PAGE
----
The Flash archive was created on a system named ultra10 with the IP address of 192.168.0.110 and placed into a file system named /u01. On ultra10 we need to share the /u01 file system so that the archive is available to other systems on the network via NFS. You use the share command to do this. NFS and the share command are described in Chapter 9.
Initiate a Solaris installation from CD-ROM. When prompted to select the Installation Media as shown in Figure 14.1, select Network File System.
Figure 14.1. Specify Media window.
Click on the Next button and you'll be prompted to enter the path to the network file system that contains the Flash archive as shown in Figure 14.2.
Figure 14.2. Specify Network file system path window
After entering the path, click on the Next button and the Flash Archive Summary window will appear as shown in Figure 14.3.
Figure 14.3. Flash Archive Summary window.
The selected archive will be listed. Verify that it is correct and then click on the Next button to continue. You'll be prompted to enter any additional archives that you would like to install, as shown in Figure 14.4.
Figure 14.4. Additional Flash Archives window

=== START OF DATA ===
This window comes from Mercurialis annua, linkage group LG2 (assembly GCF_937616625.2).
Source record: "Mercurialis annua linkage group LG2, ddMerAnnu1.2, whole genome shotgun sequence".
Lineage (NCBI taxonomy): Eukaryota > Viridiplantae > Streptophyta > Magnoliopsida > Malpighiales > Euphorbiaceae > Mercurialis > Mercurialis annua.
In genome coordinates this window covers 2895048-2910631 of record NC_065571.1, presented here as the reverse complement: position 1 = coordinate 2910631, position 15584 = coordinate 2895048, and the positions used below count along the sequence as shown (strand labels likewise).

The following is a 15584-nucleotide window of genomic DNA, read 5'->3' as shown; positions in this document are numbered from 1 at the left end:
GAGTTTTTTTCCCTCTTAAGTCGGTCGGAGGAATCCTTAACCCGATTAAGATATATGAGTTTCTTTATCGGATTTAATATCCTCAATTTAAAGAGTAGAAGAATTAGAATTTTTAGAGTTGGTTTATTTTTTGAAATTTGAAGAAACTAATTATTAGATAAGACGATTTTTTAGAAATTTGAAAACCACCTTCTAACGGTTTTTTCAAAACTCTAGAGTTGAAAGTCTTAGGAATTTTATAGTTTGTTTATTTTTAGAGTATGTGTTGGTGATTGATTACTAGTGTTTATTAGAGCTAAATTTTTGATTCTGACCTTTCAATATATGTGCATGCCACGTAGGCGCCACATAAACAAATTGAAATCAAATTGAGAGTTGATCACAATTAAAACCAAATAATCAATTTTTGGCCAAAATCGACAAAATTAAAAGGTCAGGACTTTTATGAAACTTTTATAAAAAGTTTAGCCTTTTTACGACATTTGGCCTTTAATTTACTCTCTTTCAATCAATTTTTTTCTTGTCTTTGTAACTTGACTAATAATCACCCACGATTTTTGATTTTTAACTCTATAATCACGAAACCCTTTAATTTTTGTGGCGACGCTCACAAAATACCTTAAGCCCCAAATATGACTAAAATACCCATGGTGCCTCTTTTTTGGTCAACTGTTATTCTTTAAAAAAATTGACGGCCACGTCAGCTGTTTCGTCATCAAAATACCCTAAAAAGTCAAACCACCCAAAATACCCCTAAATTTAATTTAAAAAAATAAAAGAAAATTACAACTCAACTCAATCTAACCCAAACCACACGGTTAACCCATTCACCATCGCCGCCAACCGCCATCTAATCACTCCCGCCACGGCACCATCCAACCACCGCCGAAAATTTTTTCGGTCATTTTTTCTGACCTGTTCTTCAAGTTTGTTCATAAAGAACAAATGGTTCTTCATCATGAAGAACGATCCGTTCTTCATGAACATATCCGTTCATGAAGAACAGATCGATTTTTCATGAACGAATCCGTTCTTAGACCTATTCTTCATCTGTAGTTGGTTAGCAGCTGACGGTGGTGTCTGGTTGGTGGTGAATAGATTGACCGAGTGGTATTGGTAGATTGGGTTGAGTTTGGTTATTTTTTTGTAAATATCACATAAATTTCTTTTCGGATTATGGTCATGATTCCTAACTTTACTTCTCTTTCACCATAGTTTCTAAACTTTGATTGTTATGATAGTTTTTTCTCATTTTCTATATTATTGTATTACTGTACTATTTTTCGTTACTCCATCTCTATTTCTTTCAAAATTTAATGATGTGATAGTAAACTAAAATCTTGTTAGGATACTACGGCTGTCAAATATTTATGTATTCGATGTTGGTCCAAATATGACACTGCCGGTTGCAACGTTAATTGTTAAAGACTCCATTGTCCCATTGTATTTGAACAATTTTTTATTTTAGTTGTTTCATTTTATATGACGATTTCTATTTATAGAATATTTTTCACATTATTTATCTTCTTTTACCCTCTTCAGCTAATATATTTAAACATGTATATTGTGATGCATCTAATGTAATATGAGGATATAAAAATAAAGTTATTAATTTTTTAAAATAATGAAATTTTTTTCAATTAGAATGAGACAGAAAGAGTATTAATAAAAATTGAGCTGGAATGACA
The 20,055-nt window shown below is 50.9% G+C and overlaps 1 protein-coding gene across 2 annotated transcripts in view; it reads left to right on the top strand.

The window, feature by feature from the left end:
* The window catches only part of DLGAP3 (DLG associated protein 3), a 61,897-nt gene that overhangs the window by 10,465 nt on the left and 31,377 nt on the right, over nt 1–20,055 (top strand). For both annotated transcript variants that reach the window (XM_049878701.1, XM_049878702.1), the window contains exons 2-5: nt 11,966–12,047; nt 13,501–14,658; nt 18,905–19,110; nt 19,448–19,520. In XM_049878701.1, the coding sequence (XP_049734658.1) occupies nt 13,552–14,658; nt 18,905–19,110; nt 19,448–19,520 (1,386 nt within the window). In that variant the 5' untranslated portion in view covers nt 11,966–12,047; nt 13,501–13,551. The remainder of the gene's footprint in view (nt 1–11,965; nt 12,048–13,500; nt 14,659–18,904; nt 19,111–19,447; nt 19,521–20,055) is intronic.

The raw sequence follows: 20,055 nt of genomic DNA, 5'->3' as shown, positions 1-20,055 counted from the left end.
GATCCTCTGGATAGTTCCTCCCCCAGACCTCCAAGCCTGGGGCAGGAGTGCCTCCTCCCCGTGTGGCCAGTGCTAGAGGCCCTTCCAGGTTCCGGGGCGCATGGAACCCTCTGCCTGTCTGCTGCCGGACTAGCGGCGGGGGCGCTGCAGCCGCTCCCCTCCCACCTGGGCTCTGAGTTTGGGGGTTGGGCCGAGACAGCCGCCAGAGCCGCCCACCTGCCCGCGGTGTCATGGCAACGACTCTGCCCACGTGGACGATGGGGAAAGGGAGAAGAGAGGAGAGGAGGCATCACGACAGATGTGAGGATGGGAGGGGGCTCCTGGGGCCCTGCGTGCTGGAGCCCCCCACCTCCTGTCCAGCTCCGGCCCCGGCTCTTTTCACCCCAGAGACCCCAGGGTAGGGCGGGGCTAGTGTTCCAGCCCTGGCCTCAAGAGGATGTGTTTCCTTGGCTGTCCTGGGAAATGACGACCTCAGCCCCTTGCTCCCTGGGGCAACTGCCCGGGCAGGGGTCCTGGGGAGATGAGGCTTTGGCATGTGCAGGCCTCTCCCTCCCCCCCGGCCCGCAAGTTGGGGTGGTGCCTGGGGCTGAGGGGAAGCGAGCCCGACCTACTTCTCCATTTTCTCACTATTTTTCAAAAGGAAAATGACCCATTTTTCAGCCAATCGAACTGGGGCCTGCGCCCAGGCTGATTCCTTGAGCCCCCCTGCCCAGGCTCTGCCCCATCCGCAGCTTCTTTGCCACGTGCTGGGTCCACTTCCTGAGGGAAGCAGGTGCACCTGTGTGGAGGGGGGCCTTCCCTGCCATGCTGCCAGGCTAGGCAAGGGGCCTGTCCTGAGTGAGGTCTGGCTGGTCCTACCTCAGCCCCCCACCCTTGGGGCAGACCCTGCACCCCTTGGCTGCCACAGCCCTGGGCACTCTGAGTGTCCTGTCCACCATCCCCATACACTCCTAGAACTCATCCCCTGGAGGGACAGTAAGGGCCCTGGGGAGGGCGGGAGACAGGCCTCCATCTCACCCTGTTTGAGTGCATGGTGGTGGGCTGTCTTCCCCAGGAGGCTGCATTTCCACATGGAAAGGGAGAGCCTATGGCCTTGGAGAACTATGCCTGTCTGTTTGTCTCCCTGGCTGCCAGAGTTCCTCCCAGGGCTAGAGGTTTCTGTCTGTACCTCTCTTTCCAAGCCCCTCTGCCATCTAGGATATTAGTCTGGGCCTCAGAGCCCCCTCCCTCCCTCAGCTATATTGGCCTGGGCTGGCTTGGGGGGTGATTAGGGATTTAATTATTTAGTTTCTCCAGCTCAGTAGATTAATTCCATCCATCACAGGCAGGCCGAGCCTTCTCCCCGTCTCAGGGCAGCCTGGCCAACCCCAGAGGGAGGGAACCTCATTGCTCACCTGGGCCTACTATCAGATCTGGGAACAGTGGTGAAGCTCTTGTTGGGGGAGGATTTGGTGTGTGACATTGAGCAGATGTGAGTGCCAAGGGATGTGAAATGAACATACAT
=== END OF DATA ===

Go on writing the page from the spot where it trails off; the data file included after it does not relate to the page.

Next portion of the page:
We have no additional archives to install, so you'll click on the Next button and the system is initialized as shown in Figure 14.5.
Figure 14.5. Initialization window.
After the system initialization is finished, you'll see the Disk Selection window displayed as with a normal GUI-based installation. From this point forward, the installation will continue as a normal GUI-based installation. The difference is that you will not be asked to select the software that you want to install. Instead, the entire Flash archive will be installed. When the installation is complete, the system will reboot (if you selected this option during the earlier dialog), and the login message will appear. The final step is to log in as root, configure your applications, and make system-specific customizations. The system is now ready for production use.